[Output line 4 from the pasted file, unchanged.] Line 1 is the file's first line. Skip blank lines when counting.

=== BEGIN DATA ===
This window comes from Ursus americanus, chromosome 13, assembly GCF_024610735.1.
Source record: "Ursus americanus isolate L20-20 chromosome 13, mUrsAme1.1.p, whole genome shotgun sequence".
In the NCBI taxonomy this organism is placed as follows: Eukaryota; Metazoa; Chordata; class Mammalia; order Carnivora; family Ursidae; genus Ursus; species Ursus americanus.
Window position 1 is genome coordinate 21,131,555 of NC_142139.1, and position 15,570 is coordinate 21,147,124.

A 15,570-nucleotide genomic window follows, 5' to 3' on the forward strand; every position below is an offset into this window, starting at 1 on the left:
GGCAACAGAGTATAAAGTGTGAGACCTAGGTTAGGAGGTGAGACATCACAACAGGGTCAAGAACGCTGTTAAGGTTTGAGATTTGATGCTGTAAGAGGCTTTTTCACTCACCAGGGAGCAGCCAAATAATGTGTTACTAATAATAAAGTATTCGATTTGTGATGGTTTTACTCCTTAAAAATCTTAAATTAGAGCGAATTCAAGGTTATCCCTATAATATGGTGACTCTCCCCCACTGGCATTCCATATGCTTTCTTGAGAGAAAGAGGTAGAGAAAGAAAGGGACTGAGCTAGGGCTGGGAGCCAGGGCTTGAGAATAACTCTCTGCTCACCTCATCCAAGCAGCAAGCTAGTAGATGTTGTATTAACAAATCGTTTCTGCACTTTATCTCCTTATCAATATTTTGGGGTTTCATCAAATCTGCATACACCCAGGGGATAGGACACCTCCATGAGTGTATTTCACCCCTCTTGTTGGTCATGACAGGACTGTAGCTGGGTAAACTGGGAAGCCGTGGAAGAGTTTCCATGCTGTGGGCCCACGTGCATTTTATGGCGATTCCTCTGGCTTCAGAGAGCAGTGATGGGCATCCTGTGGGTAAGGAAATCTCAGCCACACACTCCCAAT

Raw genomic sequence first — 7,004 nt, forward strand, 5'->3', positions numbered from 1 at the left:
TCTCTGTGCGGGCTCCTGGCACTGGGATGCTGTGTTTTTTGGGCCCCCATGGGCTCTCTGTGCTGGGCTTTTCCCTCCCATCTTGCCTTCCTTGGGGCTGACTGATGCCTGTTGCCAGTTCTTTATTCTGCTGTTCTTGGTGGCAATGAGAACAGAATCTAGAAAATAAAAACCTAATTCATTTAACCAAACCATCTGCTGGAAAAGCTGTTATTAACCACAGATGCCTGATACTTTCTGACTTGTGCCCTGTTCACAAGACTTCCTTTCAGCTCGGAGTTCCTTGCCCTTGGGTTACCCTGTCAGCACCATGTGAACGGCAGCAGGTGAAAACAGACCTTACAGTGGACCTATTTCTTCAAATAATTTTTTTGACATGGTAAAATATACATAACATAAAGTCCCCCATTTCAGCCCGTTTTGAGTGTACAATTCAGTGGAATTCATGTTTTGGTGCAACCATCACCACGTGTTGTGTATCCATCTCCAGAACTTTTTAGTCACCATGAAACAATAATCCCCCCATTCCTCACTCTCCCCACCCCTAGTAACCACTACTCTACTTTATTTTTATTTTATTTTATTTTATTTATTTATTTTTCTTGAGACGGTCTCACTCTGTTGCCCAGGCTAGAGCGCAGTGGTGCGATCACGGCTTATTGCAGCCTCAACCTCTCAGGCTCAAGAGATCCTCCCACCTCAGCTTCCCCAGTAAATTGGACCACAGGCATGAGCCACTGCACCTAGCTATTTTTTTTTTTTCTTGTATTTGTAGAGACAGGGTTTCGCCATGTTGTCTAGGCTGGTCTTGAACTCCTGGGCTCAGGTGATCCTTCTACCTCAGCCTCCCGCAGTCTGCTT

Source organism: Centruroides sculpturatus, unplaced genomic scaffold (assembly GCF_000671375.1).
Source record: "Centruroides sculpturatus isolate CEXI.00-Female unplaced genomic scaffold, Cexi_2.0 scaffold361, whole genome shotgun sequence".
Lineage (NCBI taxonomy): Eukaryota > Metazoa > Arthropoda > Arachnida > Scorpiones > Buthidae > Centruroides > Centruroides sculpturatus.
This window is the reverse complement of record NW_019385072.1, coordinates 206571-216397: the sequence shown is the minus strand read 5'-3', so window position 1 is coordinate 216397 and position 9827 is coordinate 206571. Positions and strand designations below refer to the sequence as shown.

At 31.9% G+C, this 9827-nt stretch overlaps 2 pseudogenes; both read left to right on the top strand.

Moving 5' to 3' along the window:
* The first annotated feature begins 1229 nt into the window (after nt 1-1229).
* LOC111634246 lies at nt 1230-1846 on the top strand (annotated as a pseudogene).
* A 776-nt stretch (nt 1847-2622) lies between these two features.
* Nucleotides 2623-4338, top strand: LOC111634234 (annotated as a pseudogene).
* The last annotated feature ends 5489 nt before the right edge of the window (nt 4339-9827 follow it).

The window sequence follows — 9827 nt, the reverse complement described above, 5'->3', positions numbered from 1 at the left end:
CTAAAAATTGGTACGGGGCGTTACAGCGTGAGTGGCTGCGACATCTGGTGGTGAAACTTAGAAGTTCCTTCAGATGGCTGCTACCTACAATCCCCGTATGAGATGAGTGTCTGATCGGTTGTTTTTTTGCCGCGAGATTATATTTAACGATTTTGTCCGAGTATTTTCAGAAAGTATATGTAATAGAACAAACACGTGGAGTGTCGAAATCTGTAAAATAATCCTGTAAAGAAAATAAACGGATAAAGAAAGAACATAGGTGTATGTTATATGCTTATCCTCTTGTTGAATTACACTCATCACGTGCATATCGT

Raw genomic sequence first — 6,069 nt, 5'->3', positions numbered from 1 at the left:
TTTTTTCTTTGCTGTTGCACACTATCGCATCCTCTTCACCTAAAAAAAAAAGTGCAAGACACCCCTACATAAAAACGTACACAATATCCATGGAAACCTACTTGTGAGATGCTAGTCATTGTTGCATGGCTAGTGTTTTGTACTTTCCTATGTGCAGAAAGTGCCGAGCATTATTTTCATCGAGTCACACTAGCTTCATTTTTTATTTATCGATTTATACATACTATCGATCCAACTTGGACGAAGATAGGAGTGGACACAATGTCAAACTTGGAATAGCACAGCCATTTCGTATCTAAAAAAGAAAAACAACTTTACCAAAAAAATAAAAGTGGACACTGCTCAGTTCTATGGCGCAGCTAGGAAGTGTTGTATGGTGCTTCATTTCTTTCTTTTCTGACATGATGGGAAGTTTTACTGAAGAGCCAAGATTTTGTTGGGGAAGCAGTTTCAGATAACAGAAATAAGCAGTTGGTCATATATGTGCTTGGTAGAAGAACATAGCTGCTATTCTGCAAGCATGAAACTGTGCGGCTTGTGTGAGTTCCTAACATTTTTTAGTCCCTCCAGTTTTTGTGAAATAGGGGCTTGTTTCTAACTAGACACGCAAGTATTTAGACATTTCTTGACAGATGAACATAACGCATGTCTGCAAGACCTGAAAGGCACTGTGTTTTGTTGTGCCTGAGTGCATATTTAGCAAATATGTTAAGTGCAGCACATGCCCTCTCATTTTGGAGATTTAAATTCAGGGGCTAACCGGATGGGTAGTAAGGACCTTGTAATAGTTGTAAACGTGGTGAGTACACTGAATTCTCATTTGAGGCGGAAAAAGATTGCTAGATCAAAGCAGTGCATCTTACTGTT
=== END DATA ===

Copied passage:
Window position 1 is genome coordinate 21,131,555 of NC_142139.1, and position 15,570 is coordinate 21,147,124.